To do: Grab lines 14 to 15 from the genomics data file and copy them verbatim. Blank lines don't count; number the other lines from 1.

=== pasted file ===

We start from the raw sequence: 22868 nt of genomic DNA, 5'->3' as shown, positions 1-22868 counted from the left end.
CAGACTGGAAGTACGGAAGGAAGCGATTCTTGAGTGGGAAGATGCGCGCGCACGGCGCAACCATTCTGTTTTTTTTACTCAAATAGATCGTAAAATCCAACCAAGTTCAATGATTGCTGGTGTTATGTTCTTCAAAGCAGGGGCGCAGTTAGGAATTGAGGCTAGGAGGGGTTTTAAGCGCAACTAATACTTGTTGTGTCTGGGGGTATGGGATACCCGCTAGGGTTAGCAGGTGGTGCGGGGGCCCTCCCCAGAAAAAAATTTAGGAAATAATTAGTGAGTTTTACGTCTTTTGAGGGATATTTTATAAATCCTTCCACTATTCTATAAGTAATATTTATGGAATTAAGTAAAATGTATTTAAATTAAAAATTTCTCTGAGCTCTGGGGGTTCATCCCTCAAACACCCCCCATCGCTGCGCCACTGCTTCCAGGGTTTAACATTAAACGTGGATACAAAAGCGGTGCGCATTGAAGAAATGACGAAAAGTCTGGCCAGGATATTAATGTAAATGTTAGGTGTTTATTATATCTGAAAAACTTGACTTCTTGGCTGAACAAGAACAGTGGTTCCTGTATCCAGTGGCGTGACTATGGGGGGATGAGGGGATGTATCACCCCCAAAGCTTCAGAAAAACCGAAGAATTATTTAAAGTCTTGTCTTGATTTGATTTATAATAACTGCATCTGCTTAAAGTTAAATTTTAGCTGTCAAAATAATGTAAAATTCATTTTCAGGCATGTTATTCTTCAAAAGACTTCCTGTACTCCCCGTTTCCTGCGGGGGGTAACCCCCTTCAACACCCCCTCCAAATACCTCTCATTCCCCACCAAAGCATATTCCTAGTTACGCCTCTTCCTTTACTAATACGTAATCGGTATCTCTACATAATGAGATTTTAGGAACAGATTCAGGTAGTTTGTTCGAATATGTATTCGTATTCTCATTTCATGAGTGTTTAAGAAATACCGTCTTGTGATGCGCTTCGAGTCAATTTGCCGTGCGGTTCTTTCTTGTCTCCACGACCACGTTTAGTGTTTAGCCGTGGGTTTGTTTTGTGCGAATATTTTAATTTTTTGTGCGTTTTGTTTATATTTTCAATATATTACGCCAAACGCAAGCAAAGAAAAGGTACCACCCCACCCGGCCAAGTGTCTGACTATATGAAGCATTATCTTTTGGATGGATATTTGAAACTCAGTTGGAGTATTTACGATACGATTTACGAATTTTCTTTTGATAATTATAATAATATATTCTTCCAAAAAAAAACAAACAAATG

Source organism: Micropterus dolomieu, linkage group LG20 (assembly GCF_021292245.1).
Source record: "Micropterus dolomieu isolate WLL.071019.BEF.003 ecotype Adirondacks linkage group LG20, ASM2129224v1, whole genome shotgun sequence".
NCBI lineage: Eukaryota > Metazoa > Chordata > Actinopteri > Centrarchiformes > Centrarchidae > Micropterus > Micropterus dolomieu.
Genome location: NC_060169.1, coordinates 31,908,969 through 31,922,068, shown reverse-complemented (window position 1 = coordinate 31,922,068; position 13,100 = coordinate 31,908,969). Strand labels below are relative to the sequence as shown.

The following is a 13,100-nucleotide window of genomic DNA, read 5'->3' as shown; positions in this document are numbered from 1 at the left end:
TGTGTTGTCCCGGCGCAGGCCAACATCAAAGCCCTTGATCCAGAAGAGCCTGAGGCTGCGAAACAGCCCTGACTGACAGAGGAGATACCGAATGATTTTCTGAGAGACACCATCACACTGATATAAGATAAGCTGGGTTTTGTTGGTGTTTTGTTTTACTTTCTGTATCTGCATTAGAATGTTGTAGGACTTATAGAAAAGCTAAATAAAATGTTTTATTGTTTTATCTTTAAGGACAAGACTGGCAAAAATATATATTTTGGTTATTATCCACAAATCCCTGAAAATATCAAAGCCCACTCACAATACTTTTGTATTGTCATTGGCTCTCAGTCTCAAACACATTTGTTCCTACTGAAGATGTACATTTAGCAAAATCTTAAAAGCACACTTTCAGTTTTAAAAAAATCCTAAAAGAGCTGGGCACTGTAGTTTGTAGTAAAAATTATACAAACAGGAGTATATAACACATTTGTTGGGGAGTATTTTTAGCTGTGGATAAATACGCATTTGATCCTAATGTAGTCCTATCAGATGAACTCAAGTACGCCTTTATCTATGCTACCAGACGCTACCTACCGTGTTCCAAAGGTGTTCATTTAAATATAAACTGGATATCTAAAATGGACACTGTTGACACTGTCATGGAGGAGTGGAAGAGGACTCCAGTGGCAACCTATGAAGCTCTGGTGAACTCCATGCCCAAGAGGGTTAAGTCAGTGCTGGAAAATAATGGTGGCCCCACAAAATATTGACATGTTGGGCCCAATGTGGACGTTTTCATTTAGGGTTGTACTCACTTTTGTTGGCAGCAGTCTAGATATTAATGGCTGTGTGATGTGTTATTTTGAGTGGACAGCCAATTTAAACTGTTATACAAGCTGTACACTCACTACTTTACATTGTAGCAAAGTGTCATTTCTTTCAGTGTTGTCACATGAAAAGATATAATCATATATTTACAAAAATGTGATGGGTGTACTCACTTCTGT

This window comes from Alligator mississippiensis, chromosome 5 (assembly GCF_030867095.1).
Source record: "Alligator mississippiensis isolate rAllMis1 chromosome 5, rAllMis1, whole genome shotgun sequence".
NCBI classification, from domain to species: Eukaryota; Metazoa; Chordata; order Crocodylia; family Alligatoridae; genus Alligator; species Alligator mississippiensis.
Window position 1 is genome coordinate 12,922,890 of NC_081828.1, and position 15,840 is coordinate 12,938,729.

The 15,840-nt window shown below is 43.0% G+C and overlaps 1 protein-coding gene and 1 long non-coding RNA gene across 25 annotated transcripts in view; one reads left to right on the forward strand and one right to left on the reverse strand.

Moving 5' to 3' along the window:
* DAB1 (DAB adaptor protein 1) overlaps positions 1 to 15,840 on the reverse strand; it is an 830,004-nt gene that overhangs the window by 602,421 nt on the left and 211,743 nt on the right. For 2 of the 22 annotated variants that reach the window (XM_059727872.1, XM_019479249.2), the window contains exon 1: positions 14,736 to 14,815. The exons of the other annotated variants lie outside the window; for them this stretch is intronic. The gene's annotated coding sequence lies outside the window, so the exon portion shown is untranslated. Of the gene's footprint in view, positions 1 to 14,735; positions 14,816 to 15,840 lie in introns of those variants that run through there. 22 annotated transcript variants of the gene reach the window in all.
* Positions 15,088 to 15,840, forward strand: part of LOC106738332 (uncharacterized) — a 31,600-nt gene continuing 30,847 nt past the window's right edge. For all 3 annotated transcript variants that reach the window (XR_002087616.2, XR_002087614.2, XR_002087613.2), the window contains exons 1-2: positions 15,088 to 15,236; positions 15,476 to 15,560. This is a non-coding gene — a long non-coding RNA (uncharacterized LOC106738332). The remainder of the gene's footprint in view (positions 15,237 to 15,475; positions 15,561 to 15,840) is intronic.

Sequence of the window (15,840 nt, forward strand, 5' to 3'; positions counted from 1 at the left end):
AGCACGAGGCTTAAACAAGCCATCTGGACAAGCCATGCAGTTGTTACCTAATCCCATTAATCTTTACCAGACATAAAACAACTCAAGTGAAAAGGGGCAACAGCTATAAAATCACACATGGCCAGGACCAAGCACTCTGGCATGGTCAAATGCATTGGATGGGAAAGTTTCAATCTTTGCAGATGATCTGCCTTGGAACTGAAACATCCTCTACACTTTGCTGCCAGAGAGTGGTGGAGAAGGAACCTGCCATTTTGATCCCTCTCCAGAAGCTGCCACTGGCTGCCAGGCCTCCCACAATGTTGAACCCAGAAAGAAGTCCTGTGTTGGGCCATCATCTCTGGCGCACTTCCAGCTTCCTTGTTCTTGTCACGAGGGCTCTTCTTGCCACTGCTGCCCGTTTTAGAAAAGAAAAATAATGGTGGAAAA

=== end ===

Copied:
Moving 5' to 3' along the window:
* DAB1 (DAB adaptor protein 1) overlaps positions 1 to 15,840 on the reverse strand; it is an 830,004-nt gene that overhangs the window by 602,421 nt on the left and 211,743 nt on the right. For 2 of the 22 annotated variants that reach the window (XM_059727872.1, XM_019479249.2), the window contains exon 1: positions 14,736 to 14,815. The exons of the other annotated variants lie outside the window; for them this stretch is intronic. The gene's annotated coding sequence lies outside the window, so the exon portion shown is untranslated. Of the gene's footprint in view, positions 1 to 14,735; positions 14,816 to 15,840 lie in introns of those variants that run through there. 22 annotated transcript variants of the gene reach the window in all.